Andrew Mccullough
Andrew Mccullough
October 2, 2020

New Brunswick’s Forgotten Politics: The Confederation of Regions Party

Photo by Josh Vandenborre

In 1991, a fringe political party running on an anti-bilingualism platform became the official opposition in New Brunswick. francophone New Brunswickers are not likely to forget Blaine Higgs’s 1989 leadership bid for the now-defunct Confederation of Regions Party, a political protest party whose core policy was eliminating official bilingualism.

The 2020 New Brunswick General Election map shows political divides are still alive between French and English ridings. While Higgs won a majority, thanks to his success in primarily anglophone ridings, he is still trying to distance himself from the discriminatory political views he held 30 years ago.

"I have a different perspective on things today… I believe that all New Brunswickers, French and English, have the opportunity to speak their own language and to learn another one. My opinion has changed over the last 30 years,” Higgs said in the lead up to the 2018 New Brunswick General election. 

While many have long forgotten the Confederation of Regions Party, its legacy ripples through New Brunswick politics. Originating as a federal party, CoR sought to abolish Canada’s official bilingualism and split the Canadian provinces into four self-governing regions. The party found its only success amid language-based tensions in New Brunswick.

After Frank McKenna’s win against Richard Hatfield in the 1987 election, many New Brunswick Conservatives, unhappy with new regulations designating certain provincial jobs as bilingual, defected to the New Brunswick Confederation of Regions Party. CoR drew in supporters from across the province, many who would not identify as right-wing, rallying around the cause of making New Brunswick an English-only province.

The success of CoR in New Brunswick is only one instance in a long history of anti-francophone sentiments found in the province. Parallels can easily be drawn with another third party, People’s Alliance, that runs on a campaign promising common sense but primarily finds support with anti-bilingualism rhetoric. Comments from 1991, when CoR elected 8 MLA’s and became the official opposition, can remind us of the dangerous potential of populist political movements.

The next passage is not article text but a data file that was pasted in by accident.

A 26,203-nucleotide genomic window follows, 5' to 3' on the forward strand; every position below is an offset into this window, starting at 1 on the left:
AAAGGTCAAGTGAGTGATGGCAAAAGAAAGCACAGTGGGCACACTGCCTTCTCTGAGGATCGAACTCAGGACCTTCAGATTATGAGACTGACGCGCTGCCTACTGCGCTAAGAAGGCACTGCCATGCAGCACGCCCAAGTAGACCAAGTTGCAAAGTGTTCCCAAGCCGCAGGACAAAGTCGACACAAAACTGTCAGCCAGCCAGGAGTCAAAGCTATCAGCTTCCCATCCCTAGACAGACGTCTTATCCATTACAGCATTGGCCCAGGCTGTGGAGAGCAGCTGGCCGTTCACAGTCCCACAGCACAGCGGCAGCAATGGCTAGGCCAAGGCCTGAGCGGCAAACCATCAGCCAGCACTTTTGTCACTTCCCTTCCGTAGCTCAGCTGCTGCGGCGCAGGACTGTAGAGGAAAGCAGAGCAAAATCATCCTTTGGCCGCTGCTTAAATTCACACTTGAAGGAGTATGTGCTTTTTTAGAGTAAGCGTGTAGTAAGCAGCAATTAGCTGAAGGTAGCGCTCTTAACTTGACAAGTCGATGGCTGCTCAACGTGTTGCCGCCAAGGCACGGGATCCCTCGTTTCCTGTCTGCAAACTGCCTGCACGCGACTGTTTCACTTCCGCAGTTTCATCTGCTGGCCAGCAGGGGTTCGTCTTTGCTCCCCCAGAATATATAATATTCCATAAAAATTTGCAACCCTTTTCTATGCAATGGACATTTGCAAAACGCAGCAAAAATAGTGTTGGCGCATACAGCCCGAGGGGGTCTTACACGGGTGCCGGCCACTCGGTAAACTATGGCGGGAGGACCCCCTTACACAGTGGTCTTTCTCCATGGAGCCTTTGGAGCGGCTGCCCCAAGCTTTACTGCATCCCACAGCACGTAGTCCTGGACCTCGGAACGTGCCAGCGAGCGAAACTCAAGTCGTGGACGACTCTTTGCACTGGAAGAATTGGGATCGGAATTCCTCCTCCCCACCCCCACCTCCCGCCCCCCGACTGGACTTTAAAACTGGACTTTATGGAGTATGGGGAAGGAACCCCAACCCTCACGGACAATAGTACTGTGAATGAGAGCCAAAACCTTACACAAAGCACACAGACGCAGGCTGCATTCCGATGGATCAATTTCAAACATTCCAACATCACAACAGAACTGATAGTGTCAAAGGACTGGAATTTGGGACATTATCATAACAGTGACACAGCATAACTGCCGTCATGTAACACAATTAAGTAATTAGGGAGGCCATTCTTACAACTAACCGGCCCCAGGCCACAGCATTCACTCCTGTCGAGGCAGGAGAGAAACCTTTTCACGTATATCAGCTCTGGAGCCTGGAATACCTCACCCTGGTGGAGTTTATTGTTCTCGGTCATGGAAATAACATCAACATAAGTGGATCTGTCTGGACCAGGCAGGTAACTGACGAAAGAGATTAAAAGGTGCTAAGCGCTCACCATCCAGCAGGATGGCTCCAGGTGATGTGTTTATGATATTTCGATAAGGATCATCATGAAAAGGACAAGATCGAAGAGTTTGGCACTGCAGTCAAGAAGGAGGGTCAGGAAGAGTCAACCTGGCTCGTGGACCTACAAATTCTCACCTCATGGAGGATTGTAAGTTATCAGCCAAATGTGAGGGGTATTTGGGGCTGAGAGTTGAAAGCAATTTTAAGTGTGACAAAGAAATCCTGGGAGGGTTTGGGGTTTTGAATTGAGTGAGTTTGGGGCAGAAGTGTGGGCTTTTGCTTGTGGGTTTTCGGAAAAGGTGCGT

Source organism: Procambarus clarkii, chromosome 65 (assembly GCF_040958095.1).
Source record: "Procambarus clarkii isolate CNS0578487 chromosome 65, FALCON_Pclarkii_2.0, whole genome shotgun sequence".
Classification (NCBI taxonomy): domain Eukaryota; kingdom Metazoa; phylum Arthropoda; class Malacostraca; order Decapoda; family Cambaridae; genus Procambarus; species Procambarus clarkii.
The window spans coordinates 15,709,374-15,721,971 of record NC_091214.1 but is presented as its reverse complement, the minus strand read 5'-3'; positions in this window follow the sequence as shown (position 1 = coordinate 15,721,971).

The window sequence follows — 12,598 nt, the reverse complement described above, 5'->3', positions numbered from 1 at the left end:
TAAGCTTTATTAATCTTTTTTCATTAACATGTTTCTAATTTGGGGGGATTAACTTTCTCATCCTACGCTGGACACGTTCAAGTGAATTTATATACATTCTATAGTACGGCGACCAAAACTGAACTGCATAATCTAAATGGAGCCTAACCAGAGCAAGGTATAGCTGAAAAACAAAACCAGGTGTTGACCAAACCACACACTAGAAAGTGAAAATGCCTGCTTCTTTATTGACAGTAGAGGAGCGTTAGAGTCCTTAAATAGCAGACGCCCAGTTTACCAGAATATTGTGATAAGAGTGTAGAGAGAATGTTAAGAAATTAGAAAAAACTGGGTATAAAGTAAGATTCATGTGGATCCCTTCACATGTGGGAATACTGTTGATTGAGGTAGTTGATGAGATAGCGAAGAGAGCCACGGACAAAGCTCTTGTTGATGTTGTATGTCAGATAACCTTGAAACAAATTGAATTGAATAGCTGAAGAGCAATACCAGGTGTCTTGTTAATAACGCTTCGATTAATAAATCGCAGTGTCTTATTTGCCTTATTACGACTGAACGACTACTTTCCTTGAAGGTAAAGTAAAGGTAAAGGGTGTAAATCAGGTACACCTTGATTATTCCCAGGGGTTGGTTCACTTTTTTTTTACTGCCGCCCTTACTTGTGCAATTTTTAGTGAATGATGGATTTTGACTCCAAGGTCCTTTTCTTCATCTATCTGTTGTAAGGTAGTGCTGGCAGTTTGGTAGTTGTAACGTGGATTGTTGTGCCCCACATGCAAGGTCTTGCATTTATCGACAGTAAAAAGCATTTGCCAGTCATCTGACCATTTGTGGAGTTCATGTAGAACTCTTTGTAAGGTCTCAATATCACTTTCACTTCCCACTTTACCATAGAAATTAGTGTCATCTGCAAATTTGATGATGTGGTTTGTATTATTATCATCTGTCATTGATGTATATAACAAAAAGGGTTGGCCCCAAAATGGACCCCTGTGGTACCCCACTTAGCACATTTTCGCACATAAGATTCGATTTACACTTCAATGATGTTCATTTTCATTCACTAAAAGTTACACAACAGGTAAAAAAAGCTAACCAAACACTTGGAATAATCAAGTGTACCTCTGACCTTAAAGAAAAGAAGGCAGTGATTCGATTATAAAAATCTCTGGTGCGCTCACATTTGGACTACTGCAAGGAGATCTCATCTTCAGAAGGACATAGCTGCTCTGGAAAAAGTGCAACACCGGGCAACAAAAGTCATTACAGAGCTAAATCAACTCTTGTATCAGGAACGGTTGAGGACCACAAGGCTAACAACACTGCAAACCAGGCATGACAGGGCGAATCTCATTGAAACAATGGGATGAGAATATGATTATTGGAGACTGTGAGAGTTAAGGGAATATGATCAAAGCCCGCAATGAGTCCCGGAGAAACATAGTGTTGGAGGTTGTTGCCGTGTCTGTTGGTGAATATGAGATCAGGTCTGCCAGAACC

“Assimilation is not a bad word in my book. My people did it—they used to speak Gaelic,” said CoR MLA David Hargrove in an interview for Maclean's magazine shortly after the 1991 election.

CoR found less success federally. The unpopular proposal to combine the provinces into four regional jurisdictions was a hardline issue that most Canadians would not support. The party experienced additional controversy when in the 1988 federal election, the party’s candidate in Mississauga East, Ontario was Paul Fromm, an infamous white supremacist with connections to the KKK and neo-Nazi groups.

The New Brunswick CoR Party slowly fell apart as internal political divisions led to splits in support. Many members eventually defected back to the Conservative party, a move that was equally divisive within the Conservative Party. Following years of infighting, CoR’s numbers dwindled until it was officially dissolved on March 31, 2002.

With rising tensions regarding the availability of French language services and the hiring restrictions that come along with it, support anti-francophone rhetoric still strong in many anglophone ridings, and the success of CoR in 1991 shows us that this ideas hold the potential for further growth. Anti-francophone politics are not solely an issue of rural and urban division, the majority of CoR’s support centered around New Brunswick’s capital city, Fredericton.  

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